Preached on February 5, 2017 (Epiphany 5A), at St. Paul's Episcopal Church, Seattle.
Have you ever lost a friend?
I’ve lost a few.
I don’t mean the kind of loss we suffer when someone dies, though I know most of us (myself included) have lost plenty of friends that way. And I don’t mean the kind of loss that happens when people just drift apart, or go their separate ways for all the ordinary reasons. I mean this: the loss of a friendship … for cause. The loss that happens when it becomes clear to one of you that the friendship simply needs to end.
On a (mercifully) small number of occasions over the past twenty years, I have experienced this kind of friendship loss. It does not come easily to me. The details don’t matter: you don’t need to know which one of us ended the friendship, or why. There were just times when it needed to happen. We couldn’t be friends anymore. And each time, that has made me very sad.
I feel fortunate that as far as I know, my old addiction behaviors in years past didn’t unilaterally destroy any of my friendships. I try to lead a life that makes friendship with me possible, even desirable. (Though I sometimes greatly strain the patience of my friends.) My husband and I share a close friendship, my closest one actually, and our deep bond as friends remains the bedrock of our life together.
But I’ve lost a friend or three over the years, and I know I played my part in each of those stories.
Here’s one way to describe why this kind of loss occurs. It comes from the work of a couples therapist named David Schnarch. He’s talking about couples when he says this, but it applies to friendships, too. (And happy couples are happy primarily because they are good friends.) Schnarch says that there are really only two things your partner (or your friend) can do to you, two things that, if they do them, you can’t do anything to stop them: they can break up with you, or they can force you to choose between staying in relationship with them and keeping your integrity.
Let’s look at that again. Your partner or friend can break up with you, and you are powerless to stop them. But they can also force you to choose between staying in relationship with them and keeping your integrity: if they act badly enough, you can’t stay friends with them with your integrity intact.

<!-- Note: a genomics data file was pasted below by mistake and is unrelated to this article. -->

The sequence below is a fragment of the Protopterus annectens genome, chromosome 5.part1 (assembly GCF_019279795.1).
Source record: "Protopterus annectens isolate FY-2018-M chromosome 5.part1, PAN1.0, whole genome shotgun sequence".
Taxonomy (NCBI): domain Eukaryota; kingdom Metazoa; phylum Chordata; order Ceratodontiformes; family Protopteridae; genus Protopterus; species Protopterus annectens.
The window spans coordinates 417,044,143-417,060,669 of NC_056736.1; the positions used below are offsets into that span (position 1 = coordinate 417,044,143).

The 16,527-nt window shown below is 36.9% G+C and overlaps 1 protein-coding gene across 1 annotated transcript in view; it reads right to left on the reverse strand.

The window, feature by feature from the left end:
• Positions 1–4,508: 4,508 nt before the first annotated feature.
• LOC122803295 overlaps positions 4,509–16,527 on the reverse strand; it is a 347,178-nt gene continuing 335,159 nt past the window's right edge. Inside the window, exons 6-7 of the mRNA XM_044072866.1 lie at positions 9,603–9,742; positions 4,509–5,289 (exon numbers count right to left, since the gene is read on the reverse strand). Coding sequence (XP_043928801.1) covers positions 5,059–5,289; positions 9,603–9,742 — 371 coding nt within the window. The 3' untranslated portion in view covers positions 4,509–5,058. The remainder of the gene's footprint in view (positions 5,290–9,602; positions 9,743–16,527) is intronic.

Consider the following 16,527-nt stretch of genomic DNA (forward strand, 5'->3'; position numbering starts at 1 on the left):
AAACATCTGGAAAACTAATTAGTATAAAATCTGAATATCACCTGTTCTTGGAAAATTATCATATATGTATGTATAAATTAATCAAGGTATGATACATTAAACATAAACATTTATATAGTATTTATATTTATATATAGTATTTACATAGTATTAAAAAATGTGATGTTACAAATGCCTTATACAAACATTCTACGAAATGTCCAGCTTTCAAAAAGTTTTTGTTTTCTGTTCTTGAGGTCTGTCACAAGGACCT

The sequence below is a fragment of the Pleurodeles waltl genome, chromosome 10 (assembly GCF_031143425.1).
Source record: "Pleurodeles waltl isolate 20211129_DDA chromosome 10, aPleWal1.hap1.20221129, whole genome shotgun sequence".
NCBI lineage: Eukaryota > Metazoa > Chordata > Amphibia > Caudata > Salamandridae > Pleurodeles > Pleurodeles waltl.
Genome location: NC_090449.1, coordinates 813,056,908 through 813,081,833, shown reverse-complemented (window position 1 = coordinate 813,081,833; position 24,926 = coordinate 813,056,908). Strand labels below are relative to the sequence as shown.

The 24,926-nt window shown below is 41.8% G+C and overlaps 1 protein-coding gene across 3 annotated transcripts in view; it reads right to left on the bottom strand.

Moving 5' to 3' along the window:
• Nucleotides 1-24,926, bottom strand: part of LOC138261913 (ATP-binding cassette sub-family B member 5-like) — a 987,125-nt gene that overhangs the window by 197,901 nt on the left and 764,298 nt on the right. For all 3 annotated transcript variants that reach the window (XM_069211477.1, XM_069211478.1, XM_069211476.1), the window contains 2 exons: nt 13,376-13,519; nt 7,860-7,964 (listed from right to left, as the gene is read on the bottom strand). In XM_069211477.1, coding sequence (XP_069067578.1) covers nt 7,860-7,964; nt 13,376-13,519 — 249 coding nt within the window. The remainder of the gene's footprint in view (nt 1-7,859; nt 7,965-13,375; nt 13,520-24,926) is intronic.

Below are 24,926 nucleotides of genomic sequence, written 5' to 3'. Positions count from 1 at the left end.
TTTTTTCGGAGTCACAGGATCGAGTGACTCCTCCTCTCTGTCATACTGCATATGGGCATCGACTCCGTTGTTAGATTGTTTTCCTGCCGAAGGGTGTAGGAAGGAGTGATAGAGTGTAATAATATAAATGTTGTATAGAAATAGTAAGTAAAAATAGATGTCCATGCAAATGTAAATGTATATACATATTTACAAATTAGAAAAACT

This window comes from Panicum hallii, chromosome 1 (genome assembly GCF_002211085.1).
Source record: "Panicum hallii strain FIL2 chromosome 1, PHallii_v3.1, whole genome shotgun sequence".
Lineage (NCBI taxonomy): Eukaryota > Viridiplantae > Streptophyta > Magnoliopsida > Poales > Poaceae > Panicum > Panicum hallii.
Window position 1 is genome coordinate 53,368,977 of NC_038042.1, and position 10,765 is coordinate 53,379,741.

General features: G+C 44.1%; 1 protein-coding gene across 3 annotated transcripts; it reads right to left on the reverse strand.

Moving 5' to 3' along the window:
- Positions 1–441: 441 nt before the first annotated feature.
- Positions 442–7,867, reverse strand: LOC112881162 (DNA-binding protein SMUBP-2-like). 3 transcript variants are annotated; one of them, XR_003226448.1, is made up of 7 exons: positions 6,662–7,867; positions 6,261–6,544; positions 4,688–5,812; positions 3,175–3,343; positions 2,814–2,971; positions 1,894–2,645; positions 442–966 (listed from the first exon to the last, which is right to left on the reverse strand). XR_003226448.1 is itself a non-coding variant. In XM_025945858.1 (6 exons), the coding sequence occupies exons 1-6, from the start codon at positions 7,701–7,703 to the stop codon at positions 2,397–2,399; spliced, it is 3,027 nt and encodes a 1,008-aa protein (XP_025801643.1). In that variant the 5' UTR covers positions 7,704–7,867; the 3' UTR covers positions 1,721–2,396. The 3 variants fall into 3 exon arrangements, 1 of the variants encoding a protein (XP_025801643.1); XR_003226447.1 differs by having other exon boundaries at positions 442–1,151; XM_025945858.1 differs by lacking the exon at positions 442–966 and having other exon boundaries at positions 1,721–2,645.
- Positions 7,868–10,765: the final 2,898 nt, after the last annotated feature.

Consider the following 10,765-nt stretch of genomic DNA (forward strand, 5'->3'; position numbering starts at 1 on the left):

If you keep the friendship, you’ll have to say or do things that you shouldn’t say or do; you’ll have to compromise your principles, or betray other people; or you’ll have to harm yourself, or your friend.
But if you keep your integrity, it will cost you the friendship: your friend won’t thank you for standing up for what’s good, or healthy, or just. Or you’ll slowly discover a growing chasm between the two of you, a chasm that grows whenever one of you tries to do the right thing.
If you’re like me, all of this will make you feel very sad.
Today we hear God, first in the prophet Isaiah, then in Matthew’s Gospel, and again in Paul’s letter to the Corinthians, challenging us to be in right friendship with God, a friendship of integrity. And since a high-integrity friendship with God always means we have to have a high-integrity friendship with our neighbor, well, we’ve got some problems. We often make it difficult for others to be in right friendship with us. And God seeks nothing more than friendship, because all peace and justice flows from it: this is the whole story of salvation, the story of God relentlessly pursuing human beings. This is the whole story of creation, the story of God creating and re-creating the world, one reconciled relationship after another, toward the day when all people will be restored to unity with God.